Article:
I took a few days to work through this, and in the end I managed to create functionality in my Genesis scripting tool that did what I wanted. With a simple command, godot-genesis export-project "Sanity Wars Reimagined" "Name Of Export Template", Genesis would handle grabbing a Godot executable and running a shell command to make Godot export the project using the provided export template, and then create a ZIP archive of the resulting export. The name of the export was the project name, followed by a build number using the semantics I chose ( By providing a -b flag, I could also specify what kind of build this was (and thus which build number to increment). It works really well, and now that exports are so easy to do I am more willing to make them frequently, which allows me to quickly make sure my development changes work in the release builds.

Other Features and Improvements

There are many other features that were created for Sanity Wars Reimagined; to save time, I’ll simply give brief summaries of these. Some of these were not generalized enough to be ported back into the Genesis boilerplate, but the experience gained from creating them remains valuable nonetheless.


These nodes handle spawning entities, and I made the system flexible enough that I can pretty much generate any kind of object I want (though, in this case, I only used it to spawn Eyeballs and Tomes).


This is a node which let me specify a rectangular area that other nodes (like Generators) could use to make spatial calculations against (aka figure out where to spawn things).


This is a Camera node that was customized to support smoothing behavior rounded to pixel-perfect values. This helps reduce the amount of visual jitter that results from when a camera is positioned between whole integer values.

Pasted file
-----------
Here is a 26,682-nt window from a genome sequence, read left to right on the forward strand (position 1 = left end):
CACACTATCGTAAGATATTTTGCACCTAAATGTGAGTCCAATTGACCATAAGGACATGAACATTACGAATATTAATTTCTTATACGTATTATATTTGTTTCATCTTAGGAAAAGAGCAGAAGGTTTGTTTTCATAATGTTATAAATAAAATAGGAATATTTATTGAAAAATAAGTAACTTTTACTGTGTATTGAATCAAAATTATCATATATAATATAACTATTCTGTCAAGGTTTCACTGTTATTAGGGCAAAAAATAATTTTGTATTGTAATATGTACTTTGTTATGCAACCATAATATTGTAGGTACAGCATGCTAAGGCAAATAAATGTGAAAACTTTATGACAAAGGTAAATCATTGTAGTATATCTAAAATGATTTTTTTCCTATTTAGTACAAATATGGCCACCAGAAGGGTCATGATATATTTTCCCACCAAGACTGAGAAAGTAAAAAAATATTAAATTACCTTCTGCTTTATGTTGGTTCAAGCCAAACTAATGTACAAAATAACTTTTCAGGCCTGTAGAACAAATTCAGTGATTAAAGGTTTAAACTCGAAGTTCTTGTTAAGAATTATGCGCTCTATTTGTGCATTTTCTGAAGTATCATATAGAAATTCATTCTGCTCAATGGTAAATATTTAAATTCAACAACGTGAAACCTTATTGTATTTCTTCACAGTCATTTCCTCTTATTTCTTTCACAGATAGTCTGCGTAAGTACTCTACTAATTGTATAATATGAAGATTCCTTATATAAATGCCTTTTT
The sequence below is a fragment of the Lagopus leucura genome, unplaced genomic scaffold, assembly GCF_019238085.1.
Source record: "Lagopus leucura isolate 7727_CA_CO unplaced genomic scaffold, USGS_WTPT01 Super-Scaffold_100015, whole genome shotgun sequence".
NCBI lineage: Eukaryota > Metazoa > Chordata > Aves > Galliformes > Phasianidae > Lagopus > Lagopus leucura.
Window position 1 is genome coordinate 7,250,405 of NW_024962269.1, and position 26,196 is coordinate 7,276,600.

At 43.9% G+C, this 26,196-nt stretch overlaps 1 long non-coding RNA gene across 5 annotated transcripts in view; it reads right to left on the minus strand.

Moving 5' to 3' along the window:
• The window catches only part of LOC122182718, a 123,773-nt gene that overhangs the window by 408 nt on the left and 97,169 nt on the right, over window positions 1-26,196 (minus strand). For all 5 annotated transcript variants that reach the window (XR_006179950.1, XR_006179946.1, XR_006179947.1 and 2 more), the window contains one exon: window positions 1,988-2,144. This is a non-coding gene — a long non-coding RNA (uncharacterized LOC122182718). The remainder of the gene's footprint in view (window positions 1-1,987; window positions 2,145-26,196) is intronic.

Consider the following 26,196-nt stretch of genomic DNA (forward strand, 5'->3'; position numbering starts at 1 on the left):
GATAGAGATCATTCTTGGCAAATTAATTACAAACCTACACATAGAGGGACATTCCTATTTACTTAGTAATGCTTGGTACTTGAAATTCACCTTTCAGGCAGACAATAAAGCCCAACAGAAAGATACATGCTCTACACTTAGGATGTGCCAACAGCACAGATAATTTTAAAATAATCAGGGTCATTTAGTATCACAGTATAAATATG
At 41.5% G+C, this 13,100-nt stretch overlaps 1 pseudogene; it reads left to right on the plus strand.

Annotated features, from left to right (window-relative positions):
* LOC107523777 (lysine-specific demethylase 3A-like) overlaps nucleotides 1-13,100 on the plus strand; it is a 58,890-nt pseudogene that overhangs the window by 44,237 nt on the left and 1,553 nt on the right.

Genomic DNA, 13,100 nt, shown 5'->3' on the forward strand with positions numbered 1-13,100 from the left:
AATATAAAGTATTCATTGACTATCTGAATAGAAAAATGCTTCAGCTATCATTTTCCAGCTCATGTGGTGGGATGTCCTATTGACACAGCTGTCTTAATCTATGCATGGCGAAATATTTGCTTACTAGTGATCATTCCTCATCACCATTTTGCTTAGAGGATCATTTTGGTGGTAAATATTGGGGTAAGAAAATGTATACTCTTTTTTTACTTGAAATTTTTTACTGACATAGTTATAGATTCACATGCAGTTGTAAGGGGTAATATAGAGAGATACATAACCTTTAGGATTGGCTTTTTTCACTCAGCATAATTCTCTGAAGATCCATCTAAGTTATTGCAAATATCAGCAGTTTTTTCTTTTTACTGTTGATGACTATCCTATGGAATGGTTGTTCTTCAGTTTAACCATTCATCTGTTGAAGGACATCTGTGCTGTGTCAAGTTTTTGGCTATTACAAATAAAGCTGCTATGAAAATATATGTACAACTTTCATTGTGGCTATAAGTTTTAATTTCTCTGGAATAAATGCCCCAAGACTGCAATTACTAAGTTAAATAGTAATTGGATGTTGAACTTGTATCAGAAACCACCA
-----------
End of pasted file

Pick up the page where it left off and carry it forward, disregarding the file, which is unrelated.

The reason this happens is because pixels can’t be rendered at fractional, non-integer values, so when a pixel art game asset is placed such that the underlying pixels don’t line up to a whole integer, the game engine’s renderer “guesses” what the actual pixel color values should be. This is barely noticeable for high-resolution assets because they consist of a huge number of pixels, but for something as low-resolution as pixel art, this results in visual artifacts that look terrible.

UI Theming

I finally took a dive into trying to understand how Godot’s theme system works, and as a result I was able to create themes for my UI that made it much simpler to create new UI elements that already worked with the visual design of the interface. I plan to build on my experience with UI themes for future projects, and ultimately want to make a base theme for the Genesis boilerplate, so I don’t have to create new themes from scratch.

State Machine Movement

I converted my previous Player character movement code to be based on a state machine instead of part of the node’s script, and this resulted in movement logic that was far simpler to control and modify.

As you can see, there were a lot of features I developed for Sanity Wars Reimagined, independent of gameplay aspects. A large part of what I created was generalized and reusable, so I can put the code in future projects without having to make modifications to remove Sanity Wars-specific functionality.


No human endeavor is perfect, and that is certainly true for Sanity Wars Reimagined. In fact, I made a lot of mistakes on this project. Fortunately, all of these mistakes are things I can learn from to make future projects better. I’ll highlight some of these issues and mistakes now.

Both Rebecca and I learned a lot from the mistakes we made developing this project, but I’m specifically focusing on my mistakes in this article.

New Systems Introduced New Complexities